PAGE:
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Evolution of pesticide resistance in invasive versus indigenous agricultural pests in an insular tropical environment

Taquet A., Jourdan H., Barrès B., Simiand C., Grondin M., Delatte H.. 2019. In : Flores Olivier (ed.), Ah-Peng Claudine (ed.), Wilding Nicholas (ed.). Book of abstracts talks of of the third international conference on Island ecology, evolution and conservation. Saint-Denis : Université de la Réunion, p. 153-153. International conference on Island ecology, evolution and conservation. 3, 2019-07-08/2019-07-13, Saint-Denis (Réunion).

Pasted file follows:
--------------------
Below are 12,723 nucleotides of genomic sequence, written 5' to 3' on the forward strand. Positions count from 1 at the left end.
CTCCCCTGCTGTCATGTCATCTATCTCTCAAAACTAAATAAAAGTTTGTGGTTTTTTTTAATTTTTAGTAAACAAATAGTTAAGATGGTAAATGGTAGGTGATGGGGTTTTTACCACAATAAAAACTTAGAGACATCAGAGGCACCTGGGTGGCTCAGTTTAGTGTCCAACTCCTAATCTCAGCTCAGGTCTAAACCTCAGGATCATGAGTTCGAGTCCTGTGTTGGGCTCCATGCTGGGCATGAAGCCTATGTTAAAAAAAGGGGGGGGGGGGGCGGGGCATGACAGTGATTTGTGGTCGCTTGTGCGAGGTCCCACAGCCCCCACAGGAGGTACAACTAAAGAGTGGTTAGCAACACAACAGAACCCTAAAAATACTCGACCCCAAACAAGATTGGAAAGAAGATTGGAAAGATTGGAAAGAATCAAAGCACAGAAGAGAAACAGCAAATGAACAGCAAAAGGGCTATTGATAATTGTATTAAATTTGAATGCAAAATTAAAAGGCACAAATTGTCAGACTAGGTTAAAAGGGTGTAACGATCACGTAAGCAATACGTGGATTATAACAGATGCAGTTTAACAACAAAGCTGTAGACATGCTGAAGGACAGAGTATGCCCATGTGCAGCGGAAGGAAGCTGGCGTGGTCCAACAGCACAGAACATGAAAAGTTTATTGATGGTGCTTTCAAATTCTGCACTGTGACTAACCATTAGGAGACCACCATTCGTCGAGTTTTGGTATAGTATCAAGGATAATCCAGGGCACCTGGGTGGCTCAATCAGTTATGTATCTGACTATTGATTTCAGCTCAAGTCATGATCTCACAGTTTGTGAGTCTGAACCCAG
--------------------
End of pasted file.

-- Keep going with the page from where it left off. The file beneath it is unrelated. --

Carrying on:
Insular environments are among the most vulnerable ecosystems in the world, partly due to their small size and isolation. In La Reunion, an island in the southwest Indian Ocean, three white¿y species of the Bemisia tabaci (Gennadius) complex of cryptic species coexist: the indigenous species IO, and two exotic invasive species MEAM1 and Med, introduced in the late 1990s and in the early 2010s, respectively. B. tabaci is a major pest distributed worldwide, and a vector of plant viruses, responsible of serious damages on crops. The generalization of the use of pesticides has led to the emergence and rapid evolution of resistance in white¿y populations. In other countries, MEAM1 and Med have already demonstrated high resistance levels to all of the important classes of pesticides. Our objectives were to understand indigenous versus invasive white¿y species distribution in La Reunion, according to the di¿erent ecosystems; and how it could be linked to selection pressure of pesticide treatments. To assess species distribution, white¿ies were sampled at 59 collection sites, located all over the island in agroecosystems and natural areas. Molecular (kdr mutation, conferring Pyrethroid resistance) and laboratory bioassays (on three main classes of pesticides: Neonicotinoids, Pyridine azomethine derivatives and Pyrethroids) approaches were conducted on part of the sampled populations to assess pesticide resistance. The indigenous species IO was mainly sampled in natural areas and was found to be sensitive to the three classes of pesticides tested; in addition, no kdr mutation conferring Pyrethroid resistance was detected. The two exotic invasive species MEAM1 and Med were dominant in agrosystems. Most of the MEAM1 populations were found to be resistant to the three classes of pesticides tested, and kdr mutation was detected in both invasive species. Our results are in line with resistance cases reported worldwide in the literature, and suggest that white¿y species distribution in La Reunion could be driven by selection pressure of pesticide treatments.

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